We've heard for years about a "crisis" in Social Security, as benefits are predicted to exceed FICA tax revenues at some time in the future, most recently in 2005 as President Bush tried to undermine the Social Security system by allowing workers to opt out of the system and create private accounts (which even the White House eventually agreed would not solve the financial problems of the system). But the assumptions made by the Social Security Administration are conservative and new projections often push the predicted shortfall further into the future. (The latest estimates, in the 2007 reports of the Social Security Administration, say that projected tax income will begin to fall short of outlays in 2017, and the trust fund will be exhausted in 2041.) Now, there are new reasons to believe that the predicted shortfall might never occur.
According to the book "Microtrends" by Mark Penn, a growing number of people are working past the traditional retirement age of 65, either by necessity or choice. For example, the number of workers 65 and older has almost doubled in the last 25 years, and a 2005 survey by Merrill Lynch found that three fourths of baby boomers were not planning a traditional retirement.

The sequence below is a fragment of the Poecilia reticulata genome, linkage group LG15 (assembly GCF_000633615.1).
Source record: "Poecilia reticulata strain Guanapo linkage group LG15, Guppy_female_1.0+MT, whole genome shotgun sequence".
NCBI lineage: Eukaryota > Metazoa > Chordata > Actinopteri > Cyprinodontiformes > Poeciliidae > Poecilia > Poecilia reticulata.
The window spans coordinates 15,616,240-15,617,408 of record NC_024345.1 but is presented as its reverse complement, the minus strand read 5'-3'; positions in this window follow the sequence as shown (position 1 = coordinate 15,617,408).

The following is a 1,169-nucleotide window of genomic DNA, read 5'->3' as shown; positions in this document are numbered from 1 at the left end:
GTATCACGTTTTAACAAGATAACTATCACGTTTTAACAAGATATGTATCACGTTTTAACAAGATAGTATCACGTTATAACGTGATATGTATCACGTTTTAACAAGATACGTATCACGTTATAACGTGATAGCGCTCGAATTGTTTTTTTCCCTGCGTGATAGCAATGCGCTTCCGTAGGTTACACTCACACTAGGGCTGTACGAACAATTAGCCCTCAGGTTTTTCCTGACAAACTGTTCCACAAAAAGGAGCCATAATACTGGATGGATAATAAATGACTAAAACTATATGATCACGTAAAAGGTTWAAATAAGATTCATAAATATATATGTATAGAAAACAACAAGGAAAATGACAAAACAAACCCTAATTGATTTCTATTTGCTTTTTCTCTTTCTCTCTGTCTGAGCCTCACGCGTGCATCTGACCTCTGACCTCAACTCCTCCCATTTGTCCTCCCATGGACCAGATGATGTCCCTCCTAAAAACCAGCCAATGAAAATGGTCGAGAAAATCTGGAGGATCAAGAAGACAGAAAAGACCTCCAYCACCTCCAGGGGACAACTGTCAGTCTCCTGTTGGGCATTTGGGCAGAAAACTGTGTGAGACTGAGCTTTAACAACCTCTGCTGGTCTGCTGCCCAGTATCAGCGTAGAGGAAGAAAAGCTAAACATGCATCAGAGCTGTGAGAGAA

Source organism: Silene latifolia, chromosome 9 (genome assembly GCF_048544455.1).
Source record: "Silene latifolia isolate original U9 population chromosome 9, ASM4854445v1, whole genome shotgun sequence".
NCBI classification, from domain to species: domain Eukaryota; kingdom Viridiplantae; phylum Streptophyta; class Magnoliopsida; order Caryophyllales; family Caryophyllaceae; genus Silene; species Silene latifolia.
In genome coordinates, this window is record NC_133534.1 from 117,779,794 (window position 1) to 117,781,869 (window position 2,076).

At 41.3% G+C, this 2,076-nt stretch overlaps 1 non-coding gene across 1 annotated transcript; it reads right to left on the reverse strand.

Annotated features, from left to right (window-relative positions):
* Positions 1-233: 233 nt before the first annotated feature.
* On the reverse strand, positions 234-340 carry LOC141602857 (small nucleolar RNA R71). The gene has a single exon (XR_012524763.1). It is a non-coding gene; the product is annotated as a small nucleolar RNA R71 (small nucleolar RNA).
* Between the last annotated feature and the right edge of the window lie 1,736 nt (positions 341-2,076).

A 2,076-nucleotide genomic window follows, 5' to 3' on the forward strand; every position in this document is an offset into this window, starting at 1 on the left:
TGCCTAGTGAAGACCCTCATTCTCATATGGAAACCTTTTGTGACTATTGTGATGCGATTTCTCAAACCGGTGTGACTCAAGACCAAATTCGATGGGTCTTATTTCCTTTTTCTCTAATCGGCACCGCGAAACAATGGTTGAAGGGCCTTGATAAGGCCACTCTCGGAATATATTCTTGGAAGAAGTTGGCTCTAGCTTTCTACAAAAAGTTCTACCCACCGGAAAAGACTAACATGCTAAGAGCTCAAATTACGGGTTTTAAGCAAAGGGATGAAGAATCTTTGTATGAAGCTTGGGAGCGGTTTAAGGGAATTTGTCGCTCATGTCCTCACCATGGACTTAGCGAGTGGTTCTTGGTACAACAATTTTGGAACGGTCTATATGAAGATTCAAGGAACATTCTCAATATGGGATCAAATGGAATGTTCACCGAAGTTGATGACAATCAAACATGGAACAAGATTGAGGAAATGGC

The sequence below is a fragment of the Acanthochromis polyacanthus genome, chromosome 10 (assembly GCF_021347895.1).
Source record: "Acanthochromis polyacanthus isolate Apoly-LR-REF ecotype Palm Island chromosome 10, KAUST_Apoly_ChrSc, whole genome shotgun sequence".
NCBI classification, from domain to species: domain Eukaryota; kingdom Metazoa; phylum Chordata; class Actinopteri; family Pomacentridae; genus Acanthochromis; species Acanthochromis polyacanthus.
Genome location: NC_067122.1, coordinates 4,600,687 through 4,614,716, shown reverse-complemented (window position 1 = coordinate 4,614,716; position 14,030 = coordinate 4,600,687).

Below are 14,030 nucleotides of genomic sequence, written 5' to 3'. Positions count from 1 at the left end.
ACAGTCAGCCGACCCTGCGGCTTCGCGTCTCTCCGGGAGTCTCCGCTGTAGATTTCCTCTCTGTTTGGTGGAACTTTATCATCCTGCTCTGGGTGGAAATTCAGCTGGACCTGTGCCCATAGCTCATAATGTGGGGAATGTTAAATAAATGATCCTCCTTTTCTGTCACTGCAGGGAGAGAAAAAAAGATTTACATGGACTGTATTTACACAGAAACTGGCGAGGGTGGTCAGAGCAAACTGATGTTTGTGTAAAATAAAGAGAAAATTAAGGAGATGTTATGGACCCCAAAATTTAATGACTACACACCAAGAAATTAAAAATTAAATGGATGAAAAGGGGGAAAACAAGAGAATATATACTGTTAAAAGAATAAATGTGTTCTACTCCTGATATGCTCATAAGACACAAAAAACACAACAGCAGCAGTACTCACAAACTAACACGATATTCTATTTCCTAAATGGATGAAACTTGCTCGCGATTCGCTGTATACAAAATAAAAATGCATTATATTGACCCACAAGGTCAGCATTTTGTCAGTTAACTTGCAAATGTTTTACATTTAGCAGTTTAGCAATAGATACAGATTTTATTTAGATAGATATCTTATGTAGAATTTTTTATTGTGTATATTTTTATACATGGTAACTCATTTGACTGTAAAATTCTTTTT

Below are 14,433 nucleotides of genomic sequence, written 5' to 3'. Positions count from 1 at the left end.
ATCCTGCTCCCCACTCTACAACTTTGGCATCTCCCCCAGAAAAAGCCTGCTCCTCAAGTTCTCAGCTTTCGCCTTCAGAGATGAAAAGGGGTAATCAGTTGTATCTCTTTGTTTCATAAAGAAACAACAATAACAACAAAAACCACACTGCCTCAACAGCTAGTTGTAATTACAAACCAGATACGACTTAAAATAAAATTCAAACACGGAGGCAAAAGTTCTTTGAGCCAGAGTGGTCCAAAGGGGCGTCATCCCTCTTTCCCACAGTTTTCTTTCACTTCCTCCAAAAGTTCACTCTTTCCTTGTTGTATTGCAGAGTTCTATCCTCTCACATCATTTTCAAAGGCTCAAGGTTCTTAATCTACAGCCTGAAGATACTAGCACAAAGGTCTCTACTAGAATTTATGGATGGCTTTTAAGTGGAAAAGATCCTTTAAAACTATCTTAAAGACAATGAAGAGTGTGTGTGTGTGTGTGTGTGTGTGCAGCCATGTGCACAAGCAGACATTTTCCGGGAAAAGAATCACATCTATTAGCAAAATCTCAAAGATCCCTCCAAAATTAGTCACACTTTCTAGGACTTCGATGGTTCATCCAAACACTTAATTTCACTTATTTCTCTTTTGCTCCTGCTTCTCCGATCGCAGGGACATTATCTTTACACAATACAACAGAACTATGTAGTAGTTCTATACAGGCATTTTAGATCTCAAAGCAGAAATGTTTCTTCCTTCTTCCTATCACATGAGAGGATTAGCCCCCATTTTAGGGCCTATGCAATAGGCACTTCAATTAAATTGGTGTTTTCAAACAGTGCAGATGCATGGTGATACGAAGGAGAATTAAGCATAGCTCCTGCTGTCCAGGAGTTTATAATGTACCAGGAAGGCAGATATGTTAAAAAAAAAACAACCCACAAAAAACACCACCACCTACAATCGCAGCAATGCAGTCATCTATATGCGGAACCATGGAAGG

Of course, if people work longer, they continue to contribute taxes while delaying receipts of benefits. According to an economist at the Urban Institute, Eugene Steuerle, if everyone worked just one year longer than the SSA has been assuming, and so received one year less in benefits and contributed one more year of FICA taxes, the projected shortfall would disappear.
There is also recent news that the fertility rate for American women has reversed a long-term downward trend, and is now something like 2.1 children per woman, which exceeds the "replacement rate" and is one of the highest of any industrialized nation. That means that in 20 years we may have more workers than previously expected, and more tax revenue than previously predicted.
All of which means that the so-called "crisis" in Social Security might no longer exist (assuming it ever really did exist).
But funding Medicaid and Medicare is going to be a problem.